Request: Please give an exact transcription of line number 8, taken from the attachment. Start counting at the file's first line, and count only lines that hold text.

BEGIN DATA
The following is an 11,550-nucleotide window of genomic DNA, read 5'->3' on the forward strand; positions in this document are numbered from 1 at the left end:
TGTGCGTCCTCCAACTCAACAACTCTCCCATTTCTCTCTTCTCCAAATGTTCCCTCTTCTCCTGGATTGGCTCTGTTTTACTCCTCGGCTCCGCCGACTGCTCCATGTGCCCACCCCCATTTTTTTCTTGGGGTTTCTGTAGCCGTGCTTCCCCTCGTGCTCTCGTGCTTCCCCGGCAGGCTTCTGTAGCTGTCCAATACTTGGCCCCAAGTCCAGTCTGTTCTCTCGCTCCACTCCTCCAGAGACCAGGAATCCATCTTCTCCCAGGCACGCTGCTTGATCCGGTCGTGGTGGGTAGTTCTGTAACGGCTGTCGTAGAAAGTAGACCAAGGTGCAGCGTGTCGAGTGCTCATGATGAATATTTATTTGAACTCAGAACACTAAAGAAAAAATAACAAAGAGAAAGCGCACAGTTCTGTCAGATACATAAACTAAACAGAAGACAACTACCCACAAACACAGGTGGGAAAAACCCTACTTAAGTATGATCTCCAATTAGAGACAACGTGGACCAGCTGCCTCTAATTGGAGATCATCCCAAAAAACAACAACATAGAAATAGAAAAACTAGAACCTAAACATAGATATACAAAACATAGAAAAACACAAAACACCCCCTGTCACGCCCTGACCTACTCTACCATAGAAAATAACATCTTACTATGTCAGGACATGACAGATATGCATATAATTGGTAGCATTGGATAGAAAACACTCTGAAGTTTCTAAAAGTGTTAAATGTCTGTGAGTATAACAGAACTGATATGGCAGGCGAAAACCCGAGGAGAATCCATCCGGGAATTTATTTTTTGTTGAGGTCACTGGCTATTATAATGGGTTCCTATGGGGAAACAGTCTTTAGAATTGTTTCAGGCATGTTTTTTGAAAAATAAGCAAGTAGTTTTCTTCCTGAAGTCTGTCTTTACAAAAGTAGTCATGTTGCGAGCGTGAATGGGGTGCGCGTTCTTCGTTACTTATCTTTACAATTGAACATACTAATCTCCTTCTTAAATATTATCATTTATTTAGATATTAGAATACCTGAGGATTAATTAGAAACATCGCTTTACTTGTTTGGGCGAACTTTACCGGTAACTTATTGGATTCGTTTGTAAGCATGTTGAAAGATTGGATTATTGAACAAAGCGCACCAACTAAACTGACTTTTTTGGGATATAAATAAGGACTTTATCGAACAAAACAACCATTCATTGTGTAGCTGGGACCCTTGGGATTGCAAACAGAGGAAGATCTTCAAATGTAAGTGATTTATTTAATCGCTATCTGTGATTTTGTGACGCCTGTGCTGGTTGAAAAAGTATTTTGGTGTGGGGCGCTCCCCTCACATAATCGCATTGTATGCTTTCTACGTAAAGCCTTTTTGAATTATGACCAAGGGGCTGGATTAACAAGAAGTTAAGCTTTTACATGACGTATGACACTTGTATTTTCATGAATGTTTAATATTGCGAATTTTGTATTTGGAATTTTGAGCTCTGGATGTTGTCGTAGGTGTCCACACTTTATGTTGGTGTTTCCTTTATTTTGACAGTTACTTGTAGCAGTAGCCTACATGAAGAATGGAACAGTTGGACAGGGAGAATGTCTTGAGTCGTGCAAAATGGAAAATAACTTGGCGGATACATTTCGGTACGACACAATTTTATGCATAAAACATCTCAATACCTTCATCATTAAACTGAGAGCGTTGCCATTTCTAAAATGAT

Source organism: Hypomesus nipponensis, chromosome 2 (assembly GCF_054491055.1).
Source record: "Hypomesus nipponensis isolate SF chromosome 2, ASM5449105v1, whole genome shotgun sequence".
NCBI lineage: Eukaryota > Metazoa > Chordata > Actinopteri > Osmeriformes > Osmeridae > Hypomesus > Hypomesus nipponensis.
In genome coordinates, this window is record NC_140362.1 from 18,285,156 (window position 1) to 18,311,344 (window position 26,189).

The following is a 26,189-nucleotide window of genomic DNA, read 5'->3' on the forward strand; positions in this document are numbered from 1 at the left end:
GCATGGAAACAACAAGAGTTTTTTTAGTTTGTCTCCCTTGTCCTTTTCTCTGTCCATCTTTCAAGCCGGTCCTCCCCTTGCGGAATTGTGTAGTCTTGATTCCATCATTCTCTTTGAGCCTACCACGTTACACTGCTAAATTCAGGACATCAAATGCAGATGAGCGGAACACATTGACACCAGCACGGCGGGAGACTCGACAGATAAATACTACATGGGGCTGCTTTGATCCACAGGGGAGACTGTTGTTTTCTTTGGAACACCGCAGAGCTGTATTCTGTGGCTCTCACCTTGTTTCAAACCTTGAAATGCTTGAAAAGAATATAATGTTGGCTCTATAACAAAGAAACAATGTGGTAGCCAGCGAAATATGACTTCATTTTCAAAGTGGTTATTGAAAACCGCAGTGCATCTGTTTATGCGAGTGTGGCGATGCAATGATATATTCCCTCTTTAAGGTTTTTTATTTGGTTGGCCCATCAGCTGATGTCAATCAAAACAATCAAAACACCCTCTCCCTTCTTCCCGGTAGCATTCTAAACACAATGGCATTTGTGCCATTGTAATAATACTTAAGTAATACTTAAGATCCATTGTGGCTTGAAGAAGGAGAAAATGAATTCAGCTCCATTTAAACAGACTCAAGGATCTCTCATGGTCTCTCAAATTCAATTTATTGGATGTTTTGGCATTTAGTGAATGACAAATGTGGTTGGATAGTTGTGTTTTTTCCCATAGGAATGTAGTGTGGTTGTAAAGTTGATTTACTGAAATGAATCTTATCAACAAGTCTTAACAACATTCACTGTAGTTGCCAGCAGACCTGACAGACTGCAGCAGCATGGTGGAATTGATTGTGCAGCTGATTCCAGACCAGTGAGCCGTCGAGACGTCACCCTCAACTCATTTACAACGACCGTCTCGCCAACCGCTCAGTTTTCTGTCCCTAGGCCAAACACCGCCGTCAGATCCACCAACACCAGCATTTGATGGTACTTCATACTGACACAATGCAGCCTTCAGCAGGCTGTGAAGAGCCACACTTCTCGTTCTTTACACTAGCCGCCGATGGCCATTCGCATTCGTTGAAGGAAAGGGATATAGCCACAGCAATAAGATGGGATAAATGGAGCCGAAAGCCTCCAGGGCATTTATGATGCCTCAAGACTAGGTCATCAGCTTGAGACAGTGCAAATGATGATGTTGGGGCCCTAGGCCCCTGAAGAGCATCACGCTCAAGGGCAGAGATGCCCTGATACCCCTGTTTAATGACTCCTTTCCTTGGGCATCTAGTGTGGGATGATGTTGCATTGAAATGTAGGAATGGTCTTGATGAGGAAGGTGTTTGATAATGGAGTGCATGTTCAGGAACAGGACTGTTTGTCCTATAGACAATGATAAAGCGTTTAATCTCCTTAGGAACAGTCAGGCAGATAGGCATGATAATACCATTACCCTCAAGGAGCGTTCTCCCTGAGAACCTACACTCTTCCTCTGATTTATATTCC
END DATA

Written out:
GCATGGAAACAACAAGAGTTTTTTTAGTTTGTCTCCCTTGTCCTTTTCTCTGTCCATCTTTCAAGCCGGTCCTCCCCTTGCGGAATTGTGTAGTCTTGATTCCATCATTCTCTTTGAGCCTACCACGTTACACTGCTAAATTCAGGACATCAAATGCAGATGAGCGGAACACATTGACACCAGCACGGCGGGAGACTCGACAGATAAATACTACATGGGGCTGCTTTGATCCACAGGGGAGACTGTTGTTTTCTTTGGAACACCGCAGAGCTGTATTCTGTGGCTCTCACCTTGTTTCAAACCTTGAAATGCTTGAAAAGAATATAATGTTGGCTCTATAACAAAGAAACAATGTGGTAGCCAGCGAAATATGACTTCATTTTCAAAGTGGTTATTGAAAACCGCAGTGCATCTGTTTATGCGAGTGTGGCGATGCAATGATATATTCCCTCTTTAAGGTTTTTTATTTGGTTGGCCCATCAGCTGATGTCAATCAAAACAATCAAAACACCCTCTCCCTTCTTCCCGGTAGCATTCTAAACACAATGGCATTTGTGCCATTGTAATAATACTTAAGTAATACTTAAGATCCATTGTGGCTTGAAGAAGGAGAAAATGAATTCAGCTCCATTTAAACAGACTCAAGGATCTCTCATGGTCTCTCAAATTCAATTTATTGGATGTTTTGGCATTTAGTGAATGACAAATGTGGTTGGATAGTTGTGTTTTTTCCCATAGGAATGTAGTGTGGTTGTAAAGTTGATTTACTGAAATGAATCTTATCAACAAGTCTTAACAACATTCACTGTAGTTGCCAGCAGACCTGACAGACTGCAGCAGCATGGTGGAATTGATTGTGCAGCTGATTCCAGACCAGTGAGCCGTCGAGACGTCACCCTCAACTCATTTACAACGACCGTCTCGCCAACCGCTCAGTTTTCTGTCCCTAGGCCAAACACCGCCGTCAGATCCACCAACACCAGCATTTGATGGTACTTCATACTGACACAATGCAGCCTTCAGCAGGCTGTGAAGAGCCACACTTCTCGTTCTTTACACTAGCCGCCGATGGCCATTCGCATTCGTTGAAGGAAAGGGATATAGCCACAGCAATAAGATGGGATAAATGGAGCCGAAAGCCTCCAGGGCATTTATGATGCCTCAAGACTAGGTCATCAGCTTGAGACAGTGCAAATGATGATGTTGGGGCCCTAGGCCCCTGAAGAGCATCACGCTCAAGGGCAGAGATGCCCTGATACCCCTGTTTAATGACTCCTTTCCTTGGGCATCTAGTGTGGGATGATGTTGCATTGAAATGTAGGAATGGTCTTGATGAGGAAGGTGTTTGATAATGGAGTGCATGTTCAGGAACAGGACTGTTTGTCCTATAGACAATGATAAAGCGTTTAATCTCCTTAGGAACAGTCAGGCAGATAGGCATGATAATACCATTACCCTCAAGGAGCGTTCTCCCTGAGAACCTACACTCTTCCTCTGATTTATATTCC